Typos are very easy to make, and can sometimes even draw a chuckle from a recruiter or hiring manager (probably not the response you were looking for). Some real-life bloopers documented by include:
— “Hope to hear from you, shorty.”
— “Have a keen eye for derail.”
— “Dear Sir or Madman.”
— “I’m attacking my resume for you to review.”
— “I am a rabid typist.”
— “My work ethics are impeachable.”

Laughter aside, what is the single most important section of your executive resume to proof with great attention? Your personal information! It doesn't happen terribly often, but I do receive resumes from prospective clients that have their email address or phone number listed incorrectly. I can recall a few instances of trying to call a prospect to no avail. Needless to say, this will torpedo your chances for sure! One prospect was bemoaning the fact that he was getting little response and I had to point out that both his email address and phone number were out of date or typed incorrectly. Sure, there was plenty of room to improve his resume, but he was being knocked out of the running at the starting gate.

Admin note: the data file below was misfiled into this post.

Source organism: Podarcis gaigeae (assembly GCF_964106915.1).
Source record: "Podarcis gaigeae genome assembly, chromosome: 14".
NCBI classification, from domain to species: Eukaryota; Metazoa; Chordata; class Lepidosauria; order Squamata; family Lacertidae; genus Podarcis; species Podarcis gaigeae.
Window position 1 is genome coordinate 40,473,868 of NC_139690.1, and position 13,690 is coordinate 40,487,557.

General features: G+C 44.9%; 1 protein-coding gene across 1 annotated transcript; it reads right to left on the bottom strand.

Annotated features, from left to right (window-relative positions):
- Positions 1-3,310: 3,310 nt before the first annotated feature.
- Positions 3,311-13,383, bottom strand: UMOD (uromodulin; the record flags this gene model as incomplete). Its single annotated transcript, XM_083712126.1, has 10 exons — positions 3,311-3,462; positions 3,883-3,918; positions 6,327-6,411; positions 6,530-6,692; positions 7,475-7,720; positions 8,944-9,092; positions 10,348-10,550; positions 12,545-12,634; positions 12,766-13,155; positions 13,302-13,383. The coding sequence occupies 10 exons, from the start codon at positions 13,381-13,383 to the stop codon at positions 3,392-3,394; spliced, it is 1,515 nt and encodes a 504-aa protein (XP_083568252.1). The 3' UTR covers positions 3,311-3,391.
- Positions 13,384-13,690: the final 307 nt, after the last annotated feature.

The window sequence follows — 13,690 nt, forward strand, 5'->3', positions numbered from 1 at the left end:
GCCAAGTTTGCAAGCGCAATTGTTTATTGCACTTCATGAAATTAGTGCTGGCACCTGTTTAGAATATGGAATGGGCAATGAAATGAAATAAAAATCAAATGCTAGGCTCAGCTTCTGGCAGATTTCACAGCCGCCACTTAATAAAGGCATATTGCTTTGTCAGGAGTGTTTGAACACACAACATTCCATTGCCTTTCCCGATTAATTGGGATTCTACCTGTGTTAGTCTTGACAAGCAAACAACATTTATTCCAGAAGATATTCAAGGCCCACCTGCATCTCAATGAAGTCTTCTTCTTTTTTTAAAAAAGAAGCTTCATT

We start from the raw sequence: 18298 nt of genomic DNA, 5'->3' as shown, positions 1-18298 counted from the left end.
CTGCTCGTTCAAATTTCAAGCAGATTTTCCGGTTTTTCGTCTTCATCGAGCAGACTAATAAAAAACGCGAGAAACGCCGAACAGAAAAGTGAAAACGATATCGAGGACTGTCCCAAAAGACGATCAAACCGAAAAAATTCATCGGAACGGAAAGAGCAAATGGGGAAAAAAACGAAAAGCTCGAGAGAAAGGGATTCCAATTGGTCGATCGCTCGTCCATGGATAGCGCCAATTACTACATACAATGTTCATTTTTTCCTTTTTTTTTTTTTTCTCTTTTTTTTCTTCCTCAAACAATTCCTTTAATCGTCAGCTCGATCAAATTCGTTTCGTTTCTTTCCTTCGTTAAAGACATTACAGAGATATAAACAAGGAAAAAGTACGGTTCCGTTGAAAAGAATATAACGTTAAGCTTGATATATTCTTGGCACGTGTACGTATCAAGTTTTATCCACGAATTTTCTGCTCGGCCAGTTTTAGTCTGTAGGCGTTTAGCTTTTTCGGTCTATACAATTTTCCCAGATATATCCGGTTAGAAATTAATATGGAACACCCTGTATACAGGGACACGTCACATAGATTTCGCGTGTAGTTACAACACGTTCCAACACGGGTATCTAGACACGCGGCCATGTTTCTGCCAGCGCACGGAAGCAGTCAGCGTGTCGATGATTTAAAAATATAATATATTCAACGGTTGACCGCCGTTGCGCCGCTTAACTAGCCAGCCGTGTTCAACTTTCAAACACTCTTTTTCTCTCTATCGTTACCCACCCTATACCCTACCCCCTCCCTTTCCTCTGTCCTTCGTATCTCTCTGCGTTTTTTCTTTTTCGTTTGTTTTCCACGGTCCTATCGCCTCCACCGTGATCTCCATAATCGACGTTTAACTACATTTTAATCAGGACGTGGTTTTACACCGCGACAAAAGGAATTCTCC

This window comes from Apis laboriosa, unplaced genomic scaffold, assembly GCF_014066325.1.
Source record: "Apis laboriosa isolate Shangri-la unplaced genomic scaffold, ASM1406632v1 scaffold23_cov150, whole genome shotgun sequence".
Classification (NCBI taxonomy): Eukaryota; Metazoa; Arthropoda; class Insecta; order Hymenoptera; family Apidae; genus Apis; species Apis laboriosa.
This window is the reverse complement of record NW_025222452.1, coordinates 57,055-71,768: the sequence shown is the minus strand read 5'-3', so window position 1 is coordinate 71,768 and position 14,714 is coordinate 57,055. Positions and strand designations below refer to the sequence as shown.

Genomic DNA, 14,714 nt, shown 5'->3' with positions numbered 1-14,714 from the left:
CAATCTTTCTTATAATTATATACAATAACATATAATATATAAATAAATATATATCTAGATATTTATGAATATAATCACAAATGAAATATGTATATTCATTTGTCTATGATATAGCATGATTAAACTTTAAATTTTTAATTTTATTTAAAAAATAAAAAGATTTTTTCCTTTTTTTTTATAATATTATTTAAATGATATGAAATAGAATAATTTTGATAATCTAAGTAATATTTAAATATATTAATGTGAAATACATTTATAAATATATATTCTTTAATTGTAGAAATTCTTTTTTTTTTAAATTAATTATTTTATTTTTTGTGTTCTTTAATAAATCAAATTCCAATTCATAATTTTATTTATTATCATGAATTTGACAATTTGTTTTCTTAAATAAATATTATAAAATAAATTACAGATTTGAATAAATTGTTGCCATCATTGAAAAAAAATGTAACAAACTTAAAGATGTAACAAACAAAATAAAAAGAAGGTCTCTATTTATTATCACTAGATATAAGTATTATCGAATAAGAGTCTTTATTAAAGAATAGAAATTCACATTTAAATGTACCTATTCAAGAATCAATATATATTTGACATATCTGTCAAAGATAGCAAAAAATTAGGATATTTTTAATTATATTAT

For more of Ms. Doyle's tips, see the full article at:
Proofreading Tips.

You'll also find there links to more detailed articles on proofreading and editing your documents.


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Wednesday, May 20, 2015

Did you know the lack of an online presence makes an interview less likely?

I've been stressing the ever-growing importance of a solid, favorable online presence in executive career management and job search for some years now. A May 14 article on confirms just how important it is.